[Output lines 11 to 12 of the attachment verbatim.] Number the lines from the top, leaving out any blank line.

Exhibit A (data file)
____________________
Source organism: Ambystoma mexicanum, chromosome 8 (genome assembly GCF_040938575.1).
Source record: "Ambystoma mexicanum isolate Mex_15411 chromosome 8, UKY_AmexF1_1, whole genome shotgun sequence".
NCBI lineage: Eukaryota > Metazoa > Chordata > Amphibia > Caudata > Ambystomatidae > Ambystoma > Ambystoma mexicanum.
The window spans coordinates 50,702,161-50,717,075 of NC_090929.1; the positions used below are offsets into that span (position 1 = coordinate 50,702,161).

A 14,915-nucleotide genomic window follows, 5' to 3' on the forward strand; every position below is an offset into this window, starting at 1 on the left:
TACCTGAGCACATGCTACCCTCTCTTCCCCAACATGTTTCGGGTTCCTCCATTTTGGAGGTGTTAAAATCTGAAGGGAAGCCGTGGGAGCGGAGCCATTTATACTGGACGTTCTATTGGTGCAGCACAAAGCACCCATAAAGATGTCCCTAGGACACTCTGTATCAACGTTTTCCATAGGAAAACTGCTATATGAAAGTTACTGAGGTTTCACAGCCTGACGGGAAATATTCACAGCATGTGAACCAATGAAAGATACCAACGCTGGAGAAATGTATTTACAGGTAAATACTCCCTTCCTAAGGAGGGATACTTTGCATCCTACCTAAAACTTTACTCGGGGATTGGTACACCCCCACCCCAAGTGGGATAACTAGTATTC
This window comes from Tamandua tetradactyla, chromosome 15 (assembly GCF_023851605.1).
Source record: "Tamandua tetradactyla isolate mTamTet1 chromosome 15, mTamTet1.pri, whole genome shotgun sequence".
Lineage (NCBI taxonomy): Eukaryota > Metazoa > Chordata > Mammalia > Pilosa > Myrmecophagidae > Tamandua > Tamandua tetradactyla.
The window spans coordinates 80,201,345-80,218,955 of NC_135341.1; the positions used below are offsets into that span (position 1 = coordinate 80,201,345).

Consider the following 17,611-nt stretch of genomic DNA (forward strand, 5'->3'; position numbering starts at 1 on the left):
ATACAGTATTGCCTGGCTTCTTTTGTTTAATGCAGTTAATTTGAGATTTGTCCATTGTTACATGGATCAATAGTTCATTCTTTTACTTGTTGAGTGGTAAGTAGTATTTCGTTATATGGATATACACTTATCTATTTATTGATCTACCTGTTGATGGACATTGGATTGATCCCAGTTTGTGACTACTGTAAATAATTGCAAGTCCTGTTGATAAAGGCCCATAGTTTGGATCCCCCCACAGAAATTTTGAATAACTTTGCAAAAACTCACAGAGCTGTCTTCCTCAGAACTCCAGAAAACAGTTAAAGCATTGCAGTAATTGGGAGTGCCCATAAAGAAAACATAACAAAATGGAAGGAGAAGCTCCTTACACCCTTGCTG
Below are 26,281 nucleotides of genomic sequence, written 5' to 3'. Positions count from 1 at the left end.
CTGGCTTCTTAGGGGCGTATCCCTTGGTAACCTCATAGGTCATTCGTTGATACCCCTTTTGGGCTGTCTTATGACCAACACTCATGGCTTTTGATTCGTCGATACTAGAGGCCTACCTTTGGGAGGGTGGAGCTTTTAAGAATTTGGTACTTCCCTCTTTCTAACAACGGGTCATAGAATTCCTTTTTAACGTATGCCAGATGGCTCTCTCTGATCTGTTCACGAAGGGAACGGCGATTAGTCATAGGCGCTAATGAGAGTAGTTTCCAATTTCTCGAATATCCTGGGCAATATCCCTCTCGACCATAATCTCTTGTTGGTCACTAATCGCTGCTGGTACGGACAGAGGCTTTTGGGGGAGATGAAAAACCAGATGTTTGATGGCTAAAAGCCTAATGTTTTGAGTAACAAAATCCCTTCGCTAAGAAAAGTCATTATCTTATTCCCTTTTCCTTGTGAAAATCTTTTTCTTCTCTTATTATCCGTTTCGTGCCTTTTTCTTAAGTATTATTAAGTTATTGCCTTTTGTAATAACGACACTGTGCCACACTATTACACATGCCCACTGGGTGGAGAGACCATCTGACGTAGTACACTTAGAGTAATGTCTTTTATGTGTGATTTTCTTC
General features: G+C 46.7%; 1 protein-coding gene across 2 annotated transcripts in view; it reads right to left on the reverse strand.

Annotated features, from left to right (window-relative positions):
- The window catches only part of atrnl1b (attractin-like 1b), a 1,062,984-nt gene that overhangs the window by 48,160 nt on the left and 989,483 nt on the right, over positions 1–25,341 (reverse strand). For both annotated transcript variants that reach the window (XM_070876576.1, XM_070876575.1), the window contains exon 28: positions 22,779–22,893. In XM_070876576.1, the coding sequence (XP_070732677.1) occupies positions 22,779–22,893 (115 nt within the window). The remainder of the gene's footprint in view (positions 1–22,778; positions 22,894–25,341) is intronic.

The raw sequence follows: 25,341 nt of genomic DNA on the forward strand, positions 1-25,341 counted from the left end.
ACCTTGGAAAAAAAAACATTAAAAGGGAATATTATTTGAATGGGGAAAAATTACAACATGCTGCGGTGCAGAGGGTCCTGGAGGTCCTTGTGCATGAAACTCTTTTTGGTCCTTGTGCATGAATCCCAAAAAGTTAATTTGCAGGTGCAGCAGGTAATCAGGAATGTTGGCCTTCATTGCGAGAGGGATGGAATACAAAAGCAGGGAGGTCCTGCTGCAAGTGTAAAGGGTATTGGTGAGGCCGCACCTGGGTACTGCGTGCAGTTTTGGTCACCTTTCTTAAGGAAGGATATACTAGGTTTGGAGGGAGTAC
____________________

Consider the following 17,611-nt stretch of genomic DNA (forward strand, 5'->3'; position numbering starts at 1 on the left):
ATACAGTATTGCCTGGCTTCTTTTGTTTAATGCAGTTAATTTGAGATTTGTCCATTGTTACATGGATCAATAGTTCATTCTTTTACTTGTTGAGTGGTAAGTAGTATTTCGTTATATGGATATACACTTATCTATTTATTGATCTACCTGTTGATGGACATTGGATTGATCCCAGTTTGTGACTACTGTAAATAATTGCAAGTCCTGTTGATAAAGGCCCATAGTTTGGATCCCCCCACAGAAATTTTGAATAACTTTGCAAAAACTCACAGAGCTGTCTTCCTCAGAACTCCAGAAAACAGTTAAAGCATTGCAGTAATTGGGAGTGCCCATAAAGAAAACATAACAAAATGGAAGGAGAAGCTCCTTACACCCTTGCTG